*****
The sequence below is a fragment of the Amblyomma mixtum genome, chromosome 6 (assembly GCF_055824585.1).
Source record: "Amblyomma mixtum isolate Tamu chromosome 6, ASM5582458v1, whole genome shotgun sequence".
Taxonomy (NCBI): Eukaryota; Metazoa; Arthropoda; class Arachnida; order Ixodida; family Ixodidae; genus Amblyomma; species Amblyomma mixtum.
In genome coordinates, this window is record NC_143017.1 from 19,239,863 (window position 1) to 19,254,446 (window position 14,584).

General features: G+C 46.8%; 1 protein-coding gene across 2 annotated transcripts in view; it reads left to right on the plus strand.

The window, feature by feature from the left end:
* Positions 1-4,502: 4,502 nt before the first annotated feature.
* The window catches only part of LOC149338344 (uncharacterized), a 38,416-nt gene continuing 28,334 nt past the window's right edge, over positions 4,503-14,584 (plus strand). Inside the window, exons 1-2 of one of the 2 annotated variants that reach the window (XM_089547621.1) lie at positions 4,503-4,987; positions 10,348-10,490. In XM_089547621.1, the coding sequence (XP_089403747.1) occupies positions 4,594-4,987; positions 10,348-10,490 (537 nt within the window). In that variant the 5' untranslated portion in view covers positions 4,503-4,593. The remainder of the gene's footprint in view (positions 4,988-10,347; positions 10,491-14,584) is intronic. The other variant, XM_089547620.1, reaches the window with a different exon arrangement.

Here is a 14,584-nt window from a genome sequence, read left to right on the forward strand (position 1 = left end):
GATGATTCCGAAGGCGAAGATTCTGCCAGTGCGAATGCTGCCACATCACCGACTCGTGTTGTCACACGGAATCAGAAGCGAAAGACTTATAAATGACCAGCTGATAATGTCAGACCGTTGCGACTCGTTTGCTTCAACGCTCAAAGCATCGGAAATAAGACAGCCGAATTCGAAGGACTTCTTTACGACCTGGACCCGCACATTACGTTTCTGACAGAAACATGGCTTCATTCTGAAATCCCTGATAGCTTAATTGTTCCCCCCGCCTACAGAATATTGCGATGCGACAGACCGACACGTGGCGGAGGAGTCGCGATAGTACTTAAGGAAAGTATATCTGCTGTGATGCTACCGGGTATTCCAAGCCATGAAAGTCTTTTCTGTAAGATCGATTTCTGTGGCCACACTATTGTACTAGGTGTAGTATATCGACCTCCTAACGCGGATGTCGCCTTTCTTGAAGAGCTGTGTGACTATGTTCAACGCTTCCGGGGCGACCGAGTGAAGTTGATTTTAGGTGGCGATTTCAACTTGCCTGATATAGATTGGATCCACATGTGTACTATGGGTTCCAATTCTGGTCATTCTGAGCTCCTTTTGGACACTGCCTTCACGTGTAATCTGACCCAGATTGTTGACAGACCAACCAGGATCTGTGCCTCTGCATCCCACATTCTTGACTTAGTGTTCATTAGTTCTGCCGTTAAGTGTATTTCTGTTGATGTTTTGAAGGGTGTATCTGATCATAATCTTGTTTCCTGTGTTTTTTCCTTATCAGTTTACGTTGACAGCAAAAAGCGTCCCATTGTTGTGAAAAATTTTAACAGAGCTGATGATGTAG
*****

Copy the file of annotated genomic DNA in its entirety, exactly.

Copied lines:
The sequence below is a fragment of the Amblyomma mixtum genome, chromosome 6 (assembly GCF_055824585.1).
Source record: "Amblyomma mixtum isolate Tamu chromosome 6, ASM5582458v1, whole genome shotgun sequence".
Taxonomy (NCBI): Eukaryota; Metazoa; Arthropoda; class Arachnida; order Ixodida; family Ixodidae; genus Amblyomma; species Amblyomma mixtum.
In genome coordinates, this window is record NC_143017.1 from 19,239,863 (window position 1) to 19,254,446 (window position 14,584).

General features: G+C 46.8%; 1 protein-coding gene across 2 annotated transcripts in view; it reads left to right on the plus strand.

The window, feature by feature from the left end:
* Positions 1-4,502: 4,502 nt before the first annotated feature.
* The window catches only part of LOC149338344 (uncharacterized), a 38,416-nt gene continuing 28,334 nt past the window's right edge, over positions 4,503-14,584 (plus strand). Inside the window, exons 1-2 of one of the 2 annotated variants that reach the window (XM_089547621.1) lie at positions 4,503-4,987; positions 10,348-10,490. In XM_089547621.1, the coding sequence (XP_089403747.1) occupies positions 4,594-4,987; positions 10,348-10,490 (537 nt within the window). In that variant the 5' untranslated portion in view covers positions 4,503-4,593. The remainder of the gene's footprint in view (positions 4,988-10,347; positions 10,491-14,584) is intronic. The other variant, XM_089547620.1, reaches the window with a different exon arrangement.

Here is a 14,584-nt window from a genome sequence, read left to right on the forward strand (position 1 = left end):
GATGATTCCGAAGGCGAAGATTCTGCCAGTGCGAATGCTGCCACATCACCGACTCGTGTTGTCACACGGAATCAGAAGCGAAAGACTTATAAATGACCAGCTGATAATGTCAGACCGTTGCGACTCGTTTGCTTCAACGCTCAAAGCATCGGAAATAAGACAGCCGAATTCGAAGGACTTCTTTACGACCTGGACCCGCACATTACGTTTCTGACAGAAACATGGCTTCATTCTGAAATCCCTGATAGCTTAATTGTTCCCCCCGCCTACAGAATATTGCGATGCGACAGACCGACACGTGGCGGAGGAGTCGCGATAGTACTTAAGGAAAGTATATCTGCTGTGATGCTACCGGGTATTCCAAGCCATGAAAGTCTTTTCTGTAAGATCGATTTCTGTGGCCACACTATTGTACTAGGTGTAGTATATCGACCTCCTAACGCGGATGTCGCCTTTCTTGAAGAGCTGTGTGACTATGTTCAACGCTTCCGGGGCGACCGAGTGAAGTTGATTTTAGGTGGCGATTTCAACTTGCCTGATATAGATTGGATCCACATGTGTACTATGGGTTCCAATTCTGGTCATTCTGAGCTCCTTTTGGACACTGCCTTCACGTGTAATCTGACCCAGATTGTTGACAGACCAACCAGGATCTGTGCCTCTGCATCCCACATTCTTGACTTAGTGTTCATTAGTTCTGCCGTTAAGTGTATTTCTGTTGATGTTTTGAAGGGTGTATCTGATCATAATCTTGTTTCCTGTGTTTTTTCCTTATCAGTTTACGTTGACAGCAAAAAGCGTCCCATTGTTGTGAAAAATTTTAACAGAGCTGATGATGTAG